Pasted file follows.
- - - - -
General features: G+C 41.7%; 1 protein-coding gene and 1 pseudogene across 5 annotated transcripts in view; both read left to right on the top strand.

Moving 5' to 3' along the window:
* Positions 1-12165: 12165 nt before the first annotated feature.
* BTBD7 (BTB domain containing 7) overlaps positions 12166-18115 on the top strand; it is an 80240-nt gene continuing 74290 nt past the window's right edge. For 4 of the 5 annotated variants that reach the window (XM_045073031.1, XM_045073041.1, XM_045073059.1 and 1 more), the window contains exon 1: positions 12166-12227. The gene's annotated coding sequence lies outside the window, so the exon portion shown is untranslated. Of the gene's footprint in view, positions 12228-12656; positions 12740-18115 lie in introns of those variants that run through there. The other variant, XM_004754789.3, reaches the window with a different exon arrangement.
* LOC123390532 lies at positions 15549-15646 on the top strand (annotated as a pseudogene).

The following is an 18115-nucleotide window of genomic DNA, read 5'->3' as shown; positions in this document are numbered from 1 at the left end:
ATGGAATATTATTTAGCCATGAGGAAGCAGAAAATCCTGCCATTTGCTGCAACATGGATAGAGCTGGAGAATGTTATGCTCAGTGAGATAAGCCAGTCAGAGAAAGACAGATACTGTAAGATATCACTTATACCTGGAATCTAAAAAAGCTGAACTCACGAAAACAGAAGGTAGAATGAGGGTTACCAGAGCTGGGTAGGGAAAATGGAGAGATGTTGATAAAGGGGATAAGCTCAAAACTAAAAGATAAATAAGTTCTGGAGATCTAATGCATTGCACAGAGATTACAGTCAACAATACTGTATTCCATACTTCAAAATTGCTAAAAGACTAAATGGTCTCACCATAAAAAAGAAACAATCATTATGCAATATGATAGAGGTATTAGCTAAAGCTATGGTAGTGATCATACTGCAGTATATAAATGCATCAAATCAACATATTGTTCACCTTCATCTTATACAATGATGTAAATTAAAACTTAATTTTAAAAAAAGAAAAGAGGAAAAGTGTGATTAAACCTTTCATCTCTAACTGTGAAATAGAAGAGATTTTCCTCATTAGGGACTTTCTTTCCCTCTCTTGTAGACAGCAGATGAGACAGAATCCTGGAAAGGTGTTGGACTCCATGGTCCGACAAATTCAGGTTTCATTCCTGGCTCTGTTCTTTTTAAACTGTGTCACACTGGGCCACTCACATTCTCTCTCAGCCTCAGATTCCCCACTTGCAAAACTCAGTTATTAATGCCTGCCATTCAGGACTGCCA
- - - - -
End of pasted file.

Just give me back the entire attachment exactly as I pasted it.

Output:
General features: G+C 41.7%; 1 protein-coding gene and 1 pseudogene across 5 annotated transcripts in view; both read left to right on the top strand.

Moving 5' to 3' along the window:
* Positions 1-12165: 12165 nt before the first annotated feature.
* BTBD7 (BTB domain containing 7) overlaps positions 12166-18115 on the top strand; it is an 80240-nt gene continuing 74290 nt past the window's right edge. For 4 of the 5 annotated variants that reach the window (XM_045073031.1, XM_045073041.1, XM_045073059.1 and 1 more), the window contains exon 1: positions 12166-12227. The gene's annotated coding sequence lies outside the window, so the exon portion shown is untranslated. Of the gene's footprint in view, positions 12228-12656; positions 12740-18115 lie in introns of those variants that run through there. The other variant, XM_004754789.3, reaches the window with a different exon arrangement.
* LOC123390532 lies at positions 15549-15646 on the top strand (annotated as a pseudogene).

The following is an 18115-nucleotide window of genomic DNA, read 5'->3' as shown; positions in this document are numbered from 1 at the left end:
ATGGAATATTATTTAGCCATGAGGAAGCAGAAAATCCTGCCATTTGCTGCAACATGGATAGAGCTGGAGAATGTTATGCTCAGTGAGATAAGCCAGTCAGAGAAAGACAGATACTGTAAGATATCACTTATACCTGGAATCTAAAAAAGCTGAACTCACGAAAACAGAAGGTAGAATGAGGGTTACCAGAGCTGGGTAGGGAAAATGGAGAGATGTTGATAAAGGGGATAAGCTCAAAACTAAAAGATAAATAAGTTCTGGAGATCTAATGCATTGCACAGAGATTACAGTCAACAATACTGTATTCCATACTTCAAAATTGCTAAAAGACTAAATGGTCTCACCATAAAAAAGAAACAATCATTATGCAATATGATAGAGGTATTAGCTAAAGCTATGGTAGTGATCATACTGCAGTATATAAATGCATCAAATCAACATATTGTTCACCTTCATCTTATACAATGATGTAAATTAAAACTTAATTTTAAAAAAAGAAAAGAGGAAAAGTGTGATTAAACCTTTCATCTCTAACTGTGAAATAGAAGAGATTTTCCTCATTAGGGACTTTCTTTCCCTCTCTTGTAGACAGCAGATGAGACAGAATCCTGGAAAGGTGTTGGACTCCATGGTCCGACAAATTCAGGTTTCATTCCTGGCTCTGTTCTTTTTAAACTGTGTCACACTGGGCCACTCACATTCTCTCTCAGCCTCAGATTCCCCACTTGCAAAACTCAGTTATTAATGCCTGCCATTCAGGACTGCCA